WASHINGTON — National Public Radio has joined the fight against low-power radio.
The pubcaster filed papers Friday at the FCC, urging the agency to delay its plan to license thousands of microradio stations, able to reach an area of a few blocks in an urban area or a few square miles in sparsely populated rural areas.
NPR told the Federal Communications Commission that it is concerned that if the agency suddenly releases a litter of microradio stations, it could wreak havoc on the pubcaster’s own outlets. NPR said it was particularly concerned about the possibility that the hatchlings would interfere with its broadcast reading service for the visually impaired.
Commercial broadcasters have been vocal critics of the FCC’s plan to license the low-power radio stations since it first became public more than a year ago, claiming that the new service may cause interference with their radio signals. The National Assn. of Broadcasters has succeeded in lining up several members of Congress to support legislation that would force the FCC to stop its low-power radio initiative. It has also filed a lawsuit against the FCC’s plan in federal court.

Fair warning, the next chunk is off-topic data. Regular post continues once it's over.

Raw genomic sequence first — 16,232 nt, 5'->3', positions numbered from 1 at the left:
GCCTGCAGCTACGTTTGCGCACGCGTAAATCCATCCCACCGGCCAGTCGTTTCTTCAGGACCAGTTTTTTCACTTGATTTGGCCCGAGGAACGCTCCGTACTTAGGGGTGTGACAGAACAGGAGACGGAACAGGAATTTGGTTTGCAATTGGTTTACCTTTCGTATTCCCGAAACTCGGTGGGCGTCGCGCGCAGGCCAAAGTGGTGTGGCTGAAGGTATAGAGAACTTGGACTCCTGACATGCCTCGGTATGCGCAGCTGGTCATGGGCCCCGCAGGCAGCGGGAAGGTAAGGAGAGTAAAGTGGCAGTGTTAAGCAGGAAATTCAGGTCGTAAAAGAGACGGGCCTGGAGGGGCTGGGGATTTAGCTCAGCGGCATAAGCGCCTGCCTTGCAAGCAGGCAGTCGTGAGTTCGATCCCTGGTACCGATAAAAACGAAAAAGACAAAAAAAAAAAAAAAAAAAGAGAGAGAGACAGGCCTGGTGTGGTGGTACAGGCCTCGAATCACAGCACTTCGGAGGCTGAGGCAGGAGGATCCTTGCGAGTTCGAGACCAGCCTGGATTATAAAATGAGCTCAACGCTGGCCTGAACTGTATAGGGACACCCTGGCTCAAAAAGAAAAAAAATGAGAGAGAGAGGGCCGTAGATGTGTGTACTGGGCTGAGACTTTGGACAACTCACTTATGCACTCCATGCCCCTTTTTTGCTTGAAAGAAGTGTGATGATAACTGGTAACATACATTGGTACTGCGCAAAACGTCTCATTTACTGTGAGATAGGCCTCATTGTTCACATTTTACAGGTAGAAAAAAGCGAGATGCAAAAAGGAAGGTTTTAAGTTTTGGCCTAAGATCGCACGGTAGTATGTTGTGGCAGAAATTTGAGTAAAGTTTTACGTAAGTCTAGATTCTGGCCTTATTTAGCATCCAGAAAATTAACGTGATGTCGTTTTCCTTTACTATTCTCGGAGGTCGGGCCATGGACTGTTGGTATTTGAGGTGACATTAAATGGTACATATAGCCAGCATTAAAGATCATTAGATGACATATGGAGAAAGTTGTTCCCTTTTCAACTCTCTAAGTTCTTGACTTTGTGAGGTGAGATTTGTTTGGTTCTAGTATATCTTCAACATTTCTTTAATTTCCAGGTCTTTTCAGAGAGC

NPR president and CEO Kevin Klose said his organization has opted for the administrative rather than legislative and judicial remedies pursued by the NAB. “We don’t have a position on the legislation,” Klose said.
Because the NAB has filed in court, it cannot seek redress at the FCC, one legal expert said. But Klose denied suggestions by some that NPR’s filing at the FCC is part of a coordinated attack with the NAB.
Media watchdog Andrew Jay Schwartzman said he is “disappointed in NPR’s decision to fight low-power radio.”
But FCC chairman Bill Kennard continues to push for low-power radio, insisting that it is one potential antidote to growing concentration in the radio industry. Since Congress relaxed the ownership rules for radio in 1996, the industry has undergone massive consolidation, with thousands of radio stations changing hands. One way to ensure that local communities continue to have a voice in broadcasting, even though most big radio stations have absentee owners, is to start handing out licenses at the local level, according to Kennard.
So far, neither NPR nor the NAB has succeeded in blocking the FCC from moving ahead with its plan. Indeed, the agency has released a schedule for anyone who wants to file for a microradio license.
NPR said it would conduct its own engineering experiments to determine how much, if any, interference the new radio outlets may cause.